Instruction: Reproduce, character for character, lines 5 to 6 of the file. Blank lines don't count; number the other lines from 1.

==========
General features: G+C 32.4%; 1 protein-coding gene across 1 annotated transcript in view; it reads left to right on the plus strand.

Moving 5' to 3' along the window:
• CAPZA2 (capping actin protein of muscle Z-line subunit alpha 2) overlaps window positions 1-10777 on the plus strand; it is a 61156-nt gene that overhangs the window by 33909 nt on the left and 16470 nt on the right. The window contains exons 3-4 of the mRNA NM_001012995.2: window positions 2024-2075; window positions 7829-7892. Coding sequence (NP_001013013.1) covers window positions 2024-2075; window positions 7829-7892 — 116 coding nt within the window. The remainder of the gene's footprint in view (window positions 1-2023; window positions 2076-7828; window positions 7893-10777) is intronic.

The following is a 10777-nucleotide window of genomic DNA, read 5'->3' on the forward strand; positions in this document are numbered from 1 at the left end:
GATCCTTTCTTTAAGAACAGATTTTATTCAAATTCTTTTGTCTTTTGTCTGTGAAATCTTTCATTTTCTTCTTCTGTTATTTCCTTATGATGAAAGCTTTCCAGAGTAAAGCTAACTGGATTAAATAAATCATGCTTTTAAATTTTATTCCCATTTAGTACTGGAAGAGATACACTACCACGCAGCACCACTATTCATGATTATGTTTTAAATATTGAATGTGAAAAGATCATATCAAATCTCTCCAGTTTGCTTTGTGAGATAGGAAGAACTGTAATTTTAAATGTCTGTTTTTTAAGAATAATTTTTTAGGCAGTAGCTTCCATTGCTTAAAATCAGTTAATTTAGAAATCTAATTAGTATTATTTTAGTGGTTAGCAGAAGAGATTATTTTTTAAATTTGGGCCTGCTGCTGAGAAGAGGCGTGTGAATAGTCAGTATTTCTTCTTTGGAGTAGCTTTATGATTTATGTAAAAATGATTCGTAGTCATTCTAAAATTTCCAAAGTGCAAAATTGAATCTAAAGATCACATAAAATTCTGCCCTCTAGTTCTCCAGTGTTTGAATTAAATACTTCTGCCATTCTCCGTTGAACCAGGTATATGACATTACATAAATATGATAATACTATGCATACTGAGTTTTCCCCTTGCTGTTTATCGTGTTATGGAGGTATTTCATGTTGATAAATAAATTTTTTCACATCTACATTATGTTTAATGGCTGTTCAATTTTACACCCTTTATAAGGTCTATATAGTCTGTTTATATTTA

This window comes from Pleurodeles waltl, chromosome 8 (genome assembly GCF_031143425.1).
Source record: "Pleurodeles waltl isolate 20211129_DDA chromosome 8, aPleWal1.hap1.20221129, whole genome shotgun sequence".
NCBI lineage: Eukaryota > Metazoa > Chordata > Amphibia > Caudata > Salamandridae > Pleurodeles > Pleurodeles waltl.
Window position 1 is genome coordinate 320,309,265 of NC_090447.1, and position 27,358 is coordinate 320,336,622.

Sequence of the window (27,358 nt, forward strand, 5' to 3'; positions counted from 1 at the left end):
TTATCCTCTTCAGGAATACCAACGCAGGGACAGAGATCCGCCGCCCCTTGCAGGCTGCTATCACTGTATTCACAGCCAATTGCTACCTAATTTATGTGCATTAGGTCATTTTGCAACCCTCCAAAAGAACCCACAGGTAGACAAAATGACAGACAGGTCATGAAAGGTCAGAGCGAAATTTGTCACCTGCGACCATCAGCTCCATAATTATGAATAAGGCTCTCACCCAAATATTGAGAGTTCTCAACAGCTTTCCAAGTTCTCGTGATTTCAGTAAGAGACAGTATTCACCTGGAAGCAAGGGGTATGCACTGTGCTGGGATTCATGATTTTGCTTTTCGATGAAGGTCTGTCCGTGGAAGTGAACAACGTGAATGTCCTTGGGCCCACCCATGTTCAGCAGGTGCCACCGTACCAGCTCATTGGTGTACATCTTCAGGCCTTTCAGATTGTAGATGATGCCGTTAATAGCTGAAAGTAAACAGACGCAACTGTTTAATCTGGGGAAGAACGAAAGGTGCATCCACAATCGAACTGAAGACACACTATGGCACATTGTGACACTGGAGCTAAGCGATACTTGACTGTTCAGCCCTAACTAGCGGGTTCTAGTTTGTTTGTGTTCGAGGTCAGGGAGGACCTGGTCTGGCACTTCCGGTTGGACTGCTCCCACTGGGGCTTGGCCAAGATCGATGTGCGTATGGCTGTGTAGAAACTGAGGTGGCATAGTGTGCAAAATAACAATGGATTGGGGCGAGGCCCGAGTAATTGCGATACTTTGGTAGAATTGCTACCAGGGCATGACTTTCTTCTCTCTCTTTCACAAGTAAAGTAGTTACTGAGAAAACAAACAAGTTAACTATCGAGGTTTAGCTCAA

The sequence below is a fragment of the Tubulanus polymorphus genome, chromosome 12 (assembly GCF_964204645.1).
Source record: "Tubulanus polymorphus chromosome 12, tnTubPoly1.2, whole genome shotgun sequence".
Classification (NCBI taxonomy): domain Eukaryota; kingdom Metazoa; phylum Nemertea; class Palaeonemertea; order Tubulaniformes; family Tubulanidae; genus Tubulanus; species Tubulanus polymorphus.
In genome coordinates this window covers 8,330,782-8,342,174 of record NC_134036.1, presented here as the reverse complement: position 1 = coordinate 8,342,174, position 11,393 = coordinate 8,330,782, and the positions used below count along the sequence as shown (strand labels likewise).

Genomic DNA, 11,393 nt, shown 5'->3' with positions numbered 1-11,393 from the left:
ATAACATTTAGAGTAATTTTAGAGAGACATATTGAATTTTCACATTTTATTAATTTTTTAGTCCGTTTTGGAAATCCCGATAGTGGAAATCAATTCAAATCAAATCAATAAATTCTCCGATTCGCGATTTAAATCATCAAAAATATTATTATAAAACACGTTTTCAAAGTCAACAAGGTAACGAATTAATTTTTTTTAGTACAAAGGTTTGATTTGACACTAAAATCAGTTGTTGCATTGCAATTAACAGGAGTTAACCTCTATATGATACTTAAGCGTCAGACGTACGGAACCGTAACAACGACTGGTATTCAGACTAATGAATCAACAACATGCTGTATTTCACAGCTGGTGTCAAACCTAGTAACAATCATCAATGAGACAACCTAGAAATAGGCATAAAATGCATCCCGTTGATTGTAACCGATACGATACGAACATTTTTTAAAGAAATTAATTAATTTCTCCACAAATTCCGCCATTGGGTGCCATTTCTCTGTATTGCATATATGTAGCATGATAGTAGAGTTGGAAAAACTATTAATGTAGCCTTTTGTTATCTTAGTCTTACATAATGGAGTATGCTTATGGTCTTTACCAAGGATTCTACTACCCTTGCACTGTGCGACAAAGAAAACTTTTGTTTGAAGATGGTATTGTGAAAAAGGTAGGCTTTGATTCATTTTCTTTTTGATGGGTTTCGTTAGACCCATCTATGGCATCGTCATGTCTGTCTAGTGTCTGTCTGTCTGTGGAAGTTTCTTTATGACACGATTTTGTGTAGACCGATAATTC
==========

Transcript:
GATCCTTTCTTTAAGAACAGATTTTATTCAAATTCTTTTGTCTTTTGTCTGTGAAATCTTTCATTTTCTTCTTCTGTTATTTCCTTATGATGAAAGCTTTCCAGAGTAAAGCTAACTGGATTAAATAAATCATGCTTTTAAATTTTATTCCCATTTAGTACTGGAAGAGATACACTACCACGCAGCACCACTATTCATGATTATGTTTTAAATATTGAATGTGAAAAGATCATATCAAATCTCTCCAGTTTGCTTTGTGAGATAGGAAGAACTGTAATTTTAAATGTCTGTTTTTTAAGAATAATTTTTTAGGCAGTAGCTTCCATTGCTTAAAATCAGTTAATTTAGAAATCTAATTAGTATTATTTTAGTGGTTAGCAGAAGAGATTATTTTTTAAATTTGGGCCTGCTGCTGAGAAGAGGCGTGTGAATAGTCAGTATTTCTTCTTTGGAGTAGCTTTATGATTTATGTAAAAATGATTCGTAGTCATTCTAAAATTTCCAAAGTGCAAAATTGAATCTAAAGATCACATAAAATTCTGCCCTCTAGTTCTCCAGTGTTTGAATTAAATACTTCTGCCATTCTCCGTTGAACCAGGTATATGACATTACATAAATATGATAATACTATGCATACTGAGTTTTCCCCTTGCTGTTTATCGTGTTATGGAGGTATTTCATGTTGATAAATAAATTTTTTCACATCTACATTATGTTTAATGGCTGTTCAATTTTACACCCTTTATAAGGTCTATATAGTCTGTTTATATTTA

This window comes from Pleurodeles waltl, chromosome 8 (genome assembly GCF_031143425.1).